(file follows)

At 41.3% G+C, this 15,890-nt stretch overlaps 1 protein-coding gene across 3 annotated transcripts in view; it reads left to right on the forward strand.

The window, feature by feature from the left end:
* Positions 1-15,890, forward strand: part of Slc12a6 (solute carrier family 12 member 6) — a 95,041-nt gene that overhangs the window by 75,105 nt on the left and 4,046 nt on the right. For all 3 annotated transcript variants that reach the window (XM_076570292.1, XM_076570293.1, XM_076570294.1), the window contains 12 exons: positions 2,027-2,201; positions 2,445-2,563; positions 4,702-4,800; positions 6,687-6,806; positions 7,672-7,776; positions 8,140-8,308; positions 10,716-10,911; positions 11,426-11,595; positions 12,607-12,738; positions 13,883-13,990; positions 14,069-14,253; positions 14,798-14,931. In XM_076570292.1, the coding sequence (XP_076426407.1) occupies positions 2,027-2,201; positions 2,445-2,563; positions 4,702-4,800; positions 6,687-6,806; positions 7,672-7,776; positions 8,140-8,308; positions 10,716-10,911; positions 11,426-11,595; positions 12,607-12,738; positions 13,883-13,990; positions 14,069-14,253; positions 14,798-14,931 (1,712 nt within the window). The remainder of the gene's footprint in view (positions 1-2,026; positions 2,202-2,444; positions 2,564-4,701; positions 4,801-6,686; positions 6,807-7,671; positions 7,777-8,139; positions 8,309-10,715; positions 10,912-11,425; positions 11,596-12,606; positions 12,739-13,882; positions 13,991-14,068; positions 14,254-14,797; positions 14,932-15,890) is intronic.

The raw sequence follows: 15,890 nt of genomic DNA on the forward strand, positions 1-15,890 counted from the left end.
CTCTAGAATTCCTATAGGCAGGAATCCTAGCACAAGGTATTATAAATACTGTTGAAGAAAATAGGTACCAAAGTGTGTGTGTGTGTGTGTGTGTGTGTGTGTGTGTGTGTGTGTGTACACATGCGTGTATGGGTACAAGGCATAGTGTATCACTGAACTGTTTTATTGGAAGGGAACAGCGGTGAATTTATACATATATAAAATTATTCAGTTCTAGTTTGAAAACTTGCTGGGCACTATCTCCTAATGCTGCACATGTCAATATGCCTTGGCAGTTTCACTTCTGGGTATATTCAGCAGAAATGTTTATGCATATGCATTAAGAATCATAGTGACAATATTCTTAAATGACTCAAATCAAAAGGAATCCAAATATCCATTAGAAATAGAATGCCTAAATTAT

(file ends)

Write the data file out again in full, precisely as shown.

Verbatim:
At 41.3% G+C, this 15,890-nt stretch overlaps 1 protein-coding gene across 3 annotated transcripts in view; it reads left to right on the forward strand.

The window, feature by feature from the left end:
* Positions 1-15,890, forward strand: part of Slc12a6 (solute carrier family 12 member 6) — a 95,041-nt gene that overhangs the window by 75,105 nt on the left and 4,046 nt on the right. For all 3 annotated transcript variants that reach the window (XM_076570292.1, XM_076570293.1, XM_076570294.1), the window contains 12 exons: positions 2,027-2,201; positions 2,445-2,563; positions 4,702-4,800; positions 6,687-6,806; positions 7,672-7,776; positions 8,140-8,308; positions 10,716-10,911; positions 11,426-11,595; positions 12,607-12,738; positions 13,883-13,990; positions 14,069-14,253; positions 14,798-14,931. In XM_076570292.1, the coding sequence (XP_076426407.1) occupies positions 2,027-2,201; positions 2,445-2,563; positions 4,702-4,800; positions 6,687-6,806; positions 7,672-7,776; positions 8,140-8,308; positions 10,716-10,911; positions 11,426-11,595; positions 12,607-12,738; positions 13,883-13,990; positions 14,069-14,253; positions 14,798-14,931 (1,712 nt within the window). The remainder of the gene's footprint in view (positions 1-2,026; positions 2,202-2,444; positions 2,564-4,701; positions 4,801-6,686; positions 6,807-7,671; positions 7,777-8,139; positions 8,309-10,715; positions 10,912-11,425; positions 11,596-12,606; positions 12,739-13,882; positions 13,991-14,068; positions 14,254-14,797; positions 14,932-15,890) is intronic.

The raw sequence follows: 15,890 nt of genomic DNA on the forward strand, positions 1-15,890 counted from the left end.
CTCTAGAATTCCTATAGGCAGGAATCCTAGCACAAGGTATTATAAATACTGTTGAAGAAAATAGGTACCAAAGTGTGTGTGTGTGTGTGTGTGTGTGTGTGTGTGTGTGTGTGTGTACACATGCGTGTATGGGTACAAGGCATAGTGTATCACTGAACTGTTTTATTGGAAGGGAACAGCGGTGAATTTATACATATATAAAATTATTCAGTTCTAGTTTGAAAACTTGCTGGGCACTATCTCCTAATGCTGCACATGTCAATATGCCTTGGCAGTTTCACTTCTGGGTATATTCAGCAGAAATGTTTATGCATATGCATTAAGAATCATAGTGACAATATTCTTAAATGACTCAAATCAAAAGGAATCCAAATATCCATTAGAAATAGAATGCCTAAATTAT